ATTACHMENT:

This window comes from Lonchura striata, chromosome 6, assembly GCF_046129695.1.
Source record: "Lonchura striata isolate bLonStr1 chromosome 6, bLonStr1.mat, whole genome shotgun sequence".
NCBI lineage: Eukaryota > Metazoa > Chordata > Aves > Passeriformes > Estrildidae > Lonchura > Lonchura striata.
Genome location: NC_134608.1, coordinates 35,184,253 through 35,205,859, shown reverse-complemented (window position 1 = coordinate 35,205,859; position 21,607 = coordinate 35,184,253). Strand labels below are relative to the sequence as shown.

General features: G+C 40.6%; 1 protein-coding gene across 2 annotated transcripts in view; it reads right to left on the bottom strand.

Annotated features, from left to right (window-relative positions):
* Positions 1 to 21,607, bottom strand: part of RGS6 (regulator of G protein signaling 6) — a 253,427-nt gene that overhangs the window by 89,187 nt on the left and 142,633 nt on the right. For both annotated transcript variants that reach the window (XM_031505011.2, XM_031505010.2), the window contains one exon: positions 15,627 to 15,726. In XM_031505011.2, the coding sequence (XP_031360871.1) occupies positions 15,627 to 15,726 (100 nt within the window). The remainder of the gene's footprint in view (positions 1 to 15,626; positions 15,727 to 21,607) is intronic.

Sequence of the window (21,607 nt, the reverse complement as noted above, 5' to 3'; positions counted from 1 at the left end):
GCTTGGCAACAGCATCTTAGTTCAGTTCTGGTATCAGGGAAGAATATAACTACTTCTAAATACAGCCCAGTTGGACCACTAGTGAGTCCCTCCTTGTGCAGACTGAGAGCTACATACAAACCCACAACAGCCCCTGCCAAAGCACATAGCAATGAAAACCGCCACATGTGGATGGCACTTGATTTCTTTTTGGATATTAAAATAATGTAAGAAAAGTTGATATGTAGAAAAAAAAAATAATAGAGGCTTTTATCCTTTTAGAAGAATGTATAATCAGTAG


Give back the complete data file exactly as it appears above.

This window comes from Lonchura striata, chromosome 6, assembly GCF_046129695.1.
Source record: "Lonchura striata isolate bLonStr1 chromosome 6, bLonStr1.mat, whole genome shotgun sequence".
NCBI lineage: Eukaryota > Metazoa > Chordata > Aves > Passeriformes > Estrildidae > Lonchura > Lonchura striata.
Genome location: NC_134608.1, coordinates 35,184,253 through 35,205,859, shown reverse-complemented (window position 1 = coordinate 35,205,859; position 21,607 = coordinate 35,184,253). Strand labels below are relative to the sequence as shown.

General features: G+C 40.6%; 1 protein-coding gene across 2 annotated transcripts in view; it reads right to left on the bottom strand.

Annotated features, from left to right (window-relative positions):
* Positions 1 to 21,607, bottom strand: part of RGS6 (regulator of G protein signaling 6) — a 253,427-nt gene that overhangs the window by 89,187 nt on the left and 142,633 nt on the right. For both annotated transcript variants that reach the window (XM_031505011.2, XM_031505010.2), the window contains one exon: positions 15,627 to 15,726. In XM_031505011.2, the coding sequence (XP_031360871.1) occupies positions 15,627 to 15,726 (100 nt within the window). The remainder of the gene's footprint in view (positions 1 to 15,626; positions 15,727 to 21,607) is intronic.

Sequence of the window (21,607 nt, the reverse complement as noted above, 5' to 3'; positions counted from 1 at the left end):
GCTTGGCAACAGCATCTTAGTTCAGTTCTGGTATCAGGGAAGAATATAACTACTTCTAAATACAGCCCAGTTGGACCACTAGTGAGTCCCTCCTTGTGCAGACTGAGAGCTACATACAAACCCACAACAGCCCCTGCCAAAGCACATAGCAATGAAAACCGCCACATGTGGATGGCACTTGATTTCTTTTTGGATATTAAAATAATGTAAGAAAAGTTGATATGTAGAAAAAAAAAATAATAGAGGCTTTTATCCTTTTAGAAGAATGTATAATCAGTAG